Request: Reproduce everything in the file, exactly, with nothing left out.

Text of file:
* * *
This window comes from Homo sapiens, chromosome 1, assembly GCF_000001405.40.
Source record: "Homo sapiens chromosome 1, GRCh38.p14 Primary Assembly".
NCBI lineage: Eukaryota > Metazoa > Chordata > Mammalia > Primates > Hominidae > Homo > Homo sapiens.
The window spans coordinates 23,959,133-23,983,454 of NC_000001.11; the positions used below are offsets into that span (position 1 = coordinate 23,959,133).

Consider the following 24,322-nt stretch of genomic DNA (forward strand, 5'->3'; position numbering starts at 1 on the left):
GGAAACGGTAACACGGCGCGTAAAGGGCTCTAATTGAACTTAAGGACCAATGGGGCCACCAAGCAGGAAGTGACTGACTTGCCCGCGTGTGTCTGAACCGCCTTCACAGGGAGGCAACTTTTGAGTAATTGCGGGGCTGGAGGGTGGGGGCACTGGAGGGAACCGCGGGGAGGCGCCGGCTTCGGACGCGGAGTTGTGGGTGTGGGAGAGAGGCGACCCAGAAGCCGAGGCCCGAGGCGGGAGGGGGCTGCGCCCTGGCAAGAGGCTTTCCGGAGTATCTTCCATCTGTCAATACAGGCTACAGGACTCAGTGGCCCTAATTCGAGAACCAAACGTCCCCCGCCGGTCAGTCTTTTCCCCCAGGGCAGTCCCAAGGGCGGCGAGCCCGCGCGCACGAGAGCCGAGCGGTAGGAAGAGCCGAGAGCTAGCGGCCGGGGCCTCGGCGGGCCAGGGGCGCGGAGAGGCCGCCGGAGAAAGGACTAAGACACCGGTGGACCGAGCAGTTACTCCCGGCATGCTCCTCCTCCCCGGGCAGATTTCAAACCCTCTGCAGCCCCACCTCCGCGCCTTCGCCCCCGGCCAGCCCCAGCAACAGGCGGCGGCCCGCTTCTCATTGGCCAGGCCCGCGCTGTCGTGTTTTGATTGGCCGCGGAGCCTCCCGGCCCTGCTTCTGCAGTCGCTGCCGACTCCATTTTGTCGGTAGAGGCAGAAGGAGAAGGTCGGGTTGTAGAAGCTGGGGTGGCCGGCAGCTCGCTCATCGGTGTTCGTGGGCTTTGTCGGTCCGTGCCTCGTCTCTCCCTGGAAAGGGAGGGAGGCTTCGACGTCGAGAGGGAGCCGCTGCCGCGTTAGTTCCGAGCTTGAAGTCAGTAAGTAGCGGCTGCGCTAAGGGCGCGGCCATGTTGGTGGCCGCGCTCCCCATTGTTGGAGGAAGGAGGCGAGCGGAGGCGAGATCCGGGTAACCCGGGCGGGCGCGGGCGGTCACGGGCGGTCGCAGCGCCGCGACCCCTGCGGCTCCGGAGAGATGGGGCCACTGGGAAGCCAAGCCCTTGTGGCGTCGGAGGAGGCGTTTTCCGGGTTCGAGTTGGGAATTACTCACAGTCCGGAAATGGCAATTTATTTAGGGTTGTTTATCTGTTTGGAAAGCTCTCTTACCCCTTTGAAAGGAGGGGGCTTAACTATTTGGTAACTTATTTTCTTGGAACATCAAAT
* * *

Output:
This window comes from Homo sapiens, chromosome 1, assembly GCF_000001405.40.
Source record: "Homo sapiens chromosome 1, GRCh38.p14 Primary Assembly".
NCBI lineage: Eukaryota > Metazoa > Chordata > Mammalia > Primates > Hominidae > Homo > Homo sapiens.
The window spans coordinates 23,959,133-23,983,454 of NC_000001.11; the positions used below are offsets into that span (position 1 = coordinate 23,959,133).

Consider the following 24,322-nt stretch of genomic DNA (forward strand, 5'->3'; position numbering starts at 1 on the left):
GGAAACGGTAACACGGCGCGTAAAGGGCTCTAATTGAACTTAAGGACCAATGGGGCCACCAAGCAGGAAGTGACTGACTTGCCCGCGTGTGTCTGAACCGCCTTCACAGGGAGGCAACTTTTGAGTAATTGCGGGGCTGGAGGGTGGGGGCACTGGAGGGAACCGCGGGGAGGCGCCGGCTTCGGACGCGGAGTTGTGGGTGTGGGAGAGAGGCGACCCAGAAGCCGAGGCCCGAGGCGGGAGGGGGCTGCGCCCTGGCAAGAGGCTTTCCGGAGTATCTTCCATCTGTCAATACAGGCTACAGGACTCAGTGGCCCTAATTCGAGAACCAAACGTCCCCCGCCGGTCAGTCTTTTCCCCCAGGGCAGTCCCAAGGGCGGCGAGCCCGCGCGCACGAGAGCCGAGCGGTAGGAAGAGCCGAGAGCTAGCGGCCGGGGCCTCGGCGGGCCAGGGGCGCGGAGAGGCCGCCGGAGAAAGGACTAAGACACCGGTGGACCGAGCAGTTACTCCCGGCATGCTCCTCCTCCCCGGGCAGATTTCAAACCCTCTGCAGCCCCACCTCCGCGCCTTCGCCCCCGGCCAGCCCCAGCAACAGGCGGCGGCCCGCTTCTCATTGGCCAGGCCCGCGCTGTCGTGTTTTGATTGGCCGCGGAGCCTCCCGGCCCTGCTTCTGCAGTCGCTGCCGACTCCATTTTGTCGGTAGAGGCAGAAGGAGAAGGTCGGGTTGTAGAAGCTGGGGTGGCCGGCAGCTCGCTCATCGGTGTTCGTGGGCTTTGTCGGTCCGTGCCTCGTCTCTCCCTGGAAAGGGAGGGAGGCTTCGACGTCGAGAGGGAGCCGCTGCCGCGTTAGTTCCGAGCTTGAAGTCAGTAAGTAGCGGCTGCGCTAAGGGCGCGGCCATGTTGGTGGCCGCGCTCCCCATTGTTGGAGGAAGGAGGCGAGCGGAGGCGAGATCCGGGTAACCCGGGCGGGCGCGGGCGGTCACGGGCGGTCGCAGCGCCGCGACCCCTGCGGCTCCGGAGAGATGGGGCCACTGGGAAGCCAAGCCCTTGTGGCGTCGGAGGAGGCGTTTTCCGGGTTCGAGTTGGGAATTACTCACAGTCCGGAAATGGCAATTTATTTAGGGTTGTTTATCTGTTTGGAAAGCTCTCTTACCCCTTTGAAAGGAGGGGGCTTAACTATTTGGTAACTTATTTTCTTGGAACATCAAAT